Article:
Echoing concerns some board members and the teacher’s union noted during the budget process, Mill Brook parents Heather and Adam Dodge said they felt that the needs of Mill Brook students — from their daughter to a classmate learning English as a second language — superseded a target number in a district policy.

Heather Dodge told the board she wants her daughter Grace to do more than get by in school — she wants her to do great. The drop in elementary school teaching positions and corresponding higher class sizes next year could stand in the way of that, she said.

“Grace will do well in any class with any teacher,” Dodge said, reading a note from Grace’s teacher at Mill Brook about how changes to the teacher-student ratio could affect their child. “However, she will not do great. She will not be able to go above her grade level.”

With learning loss and behavioral challenge fallout from the pandemic, several board members worried while budgeting that, regardless of the class size policy, inching up class sizes would multiply strains on teachers and, as a result, asked a board committee to review the policy and make sure it remained relevant to a post-pandemic landscape.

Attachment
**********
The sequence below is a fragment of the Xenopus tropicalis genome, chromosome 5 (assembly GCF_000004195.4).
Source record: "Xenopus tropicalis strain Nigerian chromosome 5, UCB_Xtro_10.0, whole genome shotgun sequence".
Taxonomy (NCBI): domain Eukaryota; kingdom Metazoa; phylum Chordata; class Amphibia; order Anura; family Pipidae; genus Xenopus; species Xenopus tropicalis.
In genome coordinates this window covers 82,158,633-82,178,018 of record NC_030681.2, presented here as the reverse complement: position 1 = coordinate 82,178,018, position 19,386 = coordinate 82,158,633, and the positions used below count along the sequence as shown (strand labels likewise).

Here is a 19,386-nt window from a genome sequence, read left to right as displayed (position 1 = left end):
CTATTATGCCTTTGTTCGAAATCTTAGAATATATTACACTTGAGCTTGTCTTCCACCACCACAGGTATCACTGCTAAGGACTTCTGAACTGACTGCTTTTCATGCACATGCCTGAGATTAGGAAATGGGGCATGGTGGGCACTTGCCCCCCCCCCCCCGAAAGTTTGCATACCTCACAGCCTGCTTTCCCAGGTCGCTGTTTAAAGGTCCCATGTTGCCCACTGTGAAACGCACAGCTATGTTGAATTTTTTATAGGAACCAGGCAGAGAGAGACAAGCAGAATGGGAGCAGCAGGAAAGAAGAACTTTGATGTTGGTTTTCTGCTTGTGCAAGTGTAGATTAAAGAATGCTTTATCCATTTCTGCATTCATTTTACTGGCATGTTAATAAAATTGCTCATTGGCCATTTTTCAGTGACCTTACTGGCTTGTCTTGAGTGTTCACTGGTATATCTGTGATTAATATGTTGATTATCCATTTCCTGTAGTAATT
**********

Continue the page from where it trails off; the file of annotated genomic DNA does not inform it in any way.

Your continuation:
The Dodges asked the board to reconsider the reductions in the budget.

“You guys still have the opportunity to go back and fix this,” Adam Dodge said.

The reductions were a divisive call on the board — several members wanted a more gradual drop — but the budget as a whole was approved 8-1. Because the budget has already been voted on, it takes a supermajority to make changes.

Minutes earlier, the board had been praised for making those cuts.

“You did a super job,” Betty Hoadley, a former longtime board member and teacher, said of the board’s work to cost-cap. “You took on very, very difficult things, and you came out with a number that was most acceptable. Congratulations, and thank you.”